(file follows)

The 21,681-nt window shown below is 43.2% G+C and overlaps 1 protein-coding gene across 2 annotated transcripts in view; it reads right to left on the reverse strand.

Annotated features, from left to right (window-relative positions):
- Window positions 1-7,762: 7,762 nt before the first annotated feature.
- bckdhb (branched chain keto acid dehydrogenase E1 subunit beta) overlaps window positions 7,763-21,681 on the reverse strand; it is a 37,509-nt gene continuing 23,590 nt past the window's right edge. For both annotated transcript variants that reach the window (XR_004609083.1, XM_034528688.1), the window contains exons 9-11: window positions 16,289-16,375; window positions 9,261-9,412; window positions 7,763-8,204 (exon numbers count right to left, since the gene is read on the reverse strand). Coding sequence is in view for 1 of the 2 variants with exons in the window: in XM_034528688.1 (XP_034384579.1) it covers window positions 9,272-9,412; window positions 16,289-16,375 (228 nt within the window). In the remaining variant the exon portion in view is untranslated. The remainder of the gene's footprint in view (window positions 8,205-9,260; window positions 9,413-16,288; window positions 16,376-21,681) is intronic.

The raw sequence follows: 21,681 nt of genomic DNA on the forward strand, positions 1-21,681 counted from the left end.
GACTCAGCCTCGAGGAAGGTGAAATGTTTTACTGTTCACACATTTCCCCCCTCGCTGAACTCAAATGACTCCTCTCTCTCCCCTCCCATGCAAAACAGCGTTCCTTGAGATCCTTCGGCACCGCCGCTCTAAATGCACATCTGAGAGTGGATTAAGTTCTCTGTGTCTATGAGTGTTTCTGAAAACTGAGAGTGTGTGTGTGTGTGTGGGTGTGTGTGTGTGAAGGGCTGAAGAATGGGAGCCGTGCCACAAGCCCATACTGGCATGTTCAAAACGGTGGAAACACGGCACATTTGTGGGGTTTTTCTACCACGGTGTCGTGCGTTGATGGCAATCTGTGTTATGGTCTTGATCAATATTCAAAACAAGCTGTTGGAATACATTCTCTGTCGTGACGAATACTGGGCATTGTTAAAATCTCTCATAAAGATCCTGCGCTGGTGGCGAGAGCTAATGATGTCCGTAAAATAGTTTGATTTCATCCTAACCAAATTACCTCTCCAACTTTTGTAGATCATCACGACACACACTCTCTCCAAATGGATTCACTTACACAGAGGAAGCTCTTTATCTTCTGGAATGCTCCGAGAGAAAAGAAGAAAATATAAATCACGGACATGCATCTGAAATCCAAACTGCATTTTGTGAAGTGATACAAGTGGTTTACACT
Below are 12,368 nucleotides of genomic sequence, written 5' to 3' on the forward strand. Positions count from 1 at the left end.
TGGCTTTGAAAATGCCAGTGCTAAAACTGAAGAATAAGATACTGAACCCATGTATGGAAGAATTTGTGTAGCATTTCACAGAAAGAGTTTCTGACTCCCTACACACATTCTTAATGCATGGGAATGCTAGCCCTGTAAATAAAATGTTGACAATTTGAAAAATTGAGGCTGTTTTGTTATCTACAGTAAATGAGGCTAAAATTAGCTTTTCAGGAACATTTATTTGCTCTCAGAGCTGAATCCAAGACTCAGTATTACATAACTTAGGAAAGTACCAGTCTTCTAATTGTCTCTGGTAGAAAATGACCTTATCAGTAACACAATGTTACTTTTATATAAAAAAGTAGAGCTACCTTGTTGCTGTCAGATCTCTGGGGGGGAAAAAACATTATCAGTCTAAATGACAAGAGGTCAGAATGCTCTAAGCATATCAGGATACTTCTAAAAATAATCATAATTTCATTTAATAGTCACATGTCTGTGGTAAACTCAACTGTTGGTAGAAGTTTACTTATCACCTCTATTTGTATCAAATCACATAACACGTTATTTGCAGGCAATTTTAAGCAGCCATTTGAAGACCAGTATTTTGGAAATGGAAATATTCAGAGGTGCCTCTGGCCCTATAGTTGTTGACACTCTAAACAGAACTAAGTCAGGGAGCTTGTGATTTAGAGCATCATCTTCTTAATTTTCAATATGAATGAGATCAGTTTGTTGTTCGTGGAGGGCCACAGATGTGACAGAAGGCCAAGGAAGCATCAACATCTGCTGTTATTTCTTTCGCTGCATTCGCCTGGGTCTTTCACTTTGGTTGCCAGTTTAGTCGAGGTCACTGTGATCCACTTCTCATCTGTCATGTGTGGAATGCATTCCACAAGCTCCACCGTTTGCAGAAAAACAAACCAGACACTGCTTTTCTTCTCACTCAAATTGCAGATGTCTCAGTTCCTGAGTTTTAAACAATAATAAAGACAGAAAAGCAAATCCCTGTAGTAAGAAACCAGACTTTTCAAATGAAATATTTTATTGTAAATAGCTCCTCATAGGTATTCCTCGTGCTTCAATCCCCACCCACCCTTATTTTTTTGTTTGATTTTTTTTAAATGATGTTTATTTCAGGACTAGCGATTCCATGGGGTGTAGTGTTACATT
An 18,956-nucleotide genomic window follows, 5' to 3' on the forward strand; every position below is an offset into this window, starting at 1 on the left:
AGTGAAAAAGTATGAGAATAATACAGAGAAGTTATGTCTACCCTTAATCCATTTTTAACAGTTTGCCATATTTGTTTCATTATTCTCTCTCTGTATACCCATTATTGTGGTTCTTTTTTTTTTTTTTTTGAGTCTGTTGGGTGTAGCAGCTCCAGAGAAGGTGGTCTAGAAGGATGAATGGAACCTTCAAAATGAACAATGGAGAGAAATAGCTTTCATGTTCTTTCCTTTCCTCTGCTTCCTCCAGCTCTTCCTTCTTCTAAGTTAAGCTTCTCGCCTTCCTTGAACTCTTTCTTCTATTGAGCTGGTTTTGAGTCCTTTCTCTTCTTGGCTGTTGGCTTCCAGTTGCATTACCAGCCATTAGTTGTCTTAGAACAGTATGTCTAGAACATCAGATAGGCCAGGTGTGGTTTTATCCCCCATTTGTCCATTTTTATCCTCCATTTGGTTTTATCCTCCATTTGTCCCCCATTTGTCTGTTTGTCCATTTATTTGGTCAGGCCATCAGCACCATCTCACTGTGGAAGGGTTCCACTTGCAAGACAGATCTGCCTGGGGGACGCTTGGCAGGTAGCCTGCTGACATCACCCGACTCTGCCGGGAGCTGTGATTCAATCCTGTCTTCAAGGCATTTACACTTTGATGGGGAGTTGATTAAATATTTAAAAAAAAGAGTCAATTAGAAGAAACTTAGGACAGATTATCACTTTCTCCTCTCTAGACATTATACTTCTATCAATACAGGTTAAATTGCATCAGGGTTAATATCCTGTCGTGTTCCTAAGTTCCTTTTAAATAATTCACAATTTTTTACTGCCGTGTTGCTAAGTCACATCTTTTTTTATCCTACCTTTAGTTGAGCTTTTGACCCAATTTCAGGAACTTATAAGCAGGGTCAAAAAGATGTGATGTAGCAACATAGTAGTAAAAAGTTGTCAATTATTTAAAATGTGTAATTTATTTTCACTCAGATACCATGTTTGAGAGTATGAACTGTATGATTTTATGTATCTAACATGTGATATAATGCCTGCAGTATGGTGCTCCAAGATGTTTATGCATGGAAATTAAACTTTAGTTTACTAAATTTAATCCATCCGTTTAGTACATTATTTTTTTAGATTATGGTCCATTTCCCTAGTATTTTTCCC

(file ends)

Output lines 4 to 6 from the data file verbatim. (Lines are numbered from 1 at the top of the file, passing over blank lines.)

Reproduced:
- bckdhb (branched chain keto acid dehydrogenase E1 subunit beta) overlaps window positions 7,763-21,681 on the reverse strand; it is a 37,509-nt gene continuing 23,590 nt past the window's right edge. For both annotated transcript variants that reach the window (XR_004609083.1, XM_034528688.1), the window contains exons 9-11: window positions 16,289-16,375; window positions 9,261-9,412; window positions 7,763-8,204 (exon numbers count right to left, since the gene is read on the reverse strand). Coding sequence is in view for 1 of the 2 variants with exons in the window: in XM_034528688.1 (XP_034384579.1) it covers window positions 9,272-9,412; window positions 16,289-16,375 (228 nt within the window). In the remaining variant the exon portion in view is untranslated. The remainder of the gene's footprint in view (window positions 8,205-9,260; window positions 9,413-16,288; window positions 16,376-21,681) is intronic.

The raw sequence follows: 21,681 nt of genomic DNA on the forward strand, positions 1-21,681 counted from the left end.
GACTCAGCCTCGAGGAAGGTGAAATGTTTTACTGTTCACACATTTCCCCCCTCGCTGAACTCAAATGACTCCTCTCTCTCCCCTCCCATGCAAAACAGCGTTCCTTGAGATCCTTCGGCACCGCCGCTCTAAATGCACATCTGAGAGTGGATTAAGTTCTCTGTGTCTATGAGTGTTTCTGAAAACTGAGAGTGTGTGTGTGTGTGTGGGTGTGTGTGTGTGAAGGGCTGAAGAATGGGAGCCGTGCCACAAGCCCATACTGGCATGTTCAAAACGGTGGAAACACGGCACATTTGTGGGGTTTTTCTACCACGGTGTCGTGCGTTGATGGCAATCTGTGTTATGGTCTTGATCAATATTCAAAACAAGCTGTTGGAATACATTCTCTGTCGTGACGAATACTGGGCATTGTTAAAATCTCTCATAAAGATCCTGCGCTGGTGGCGAGAGCTAATGATGTCCGTAAAATAGTTTGATTTCATCCTAACCAAATTACCTCTCCAACTTTTGTAGATCATCACGACACACACTCTCTCCAAATGGATTCACTTACACAGAGGAAGCTCTTTATCTTCTGGAATGCTCCGAGAGAAAAGAAGAAAATATAAATCACGGACATGCATCTGAAATCCAAACTGCATTTTGTGAAGTGATACAAGTGGTTTACACT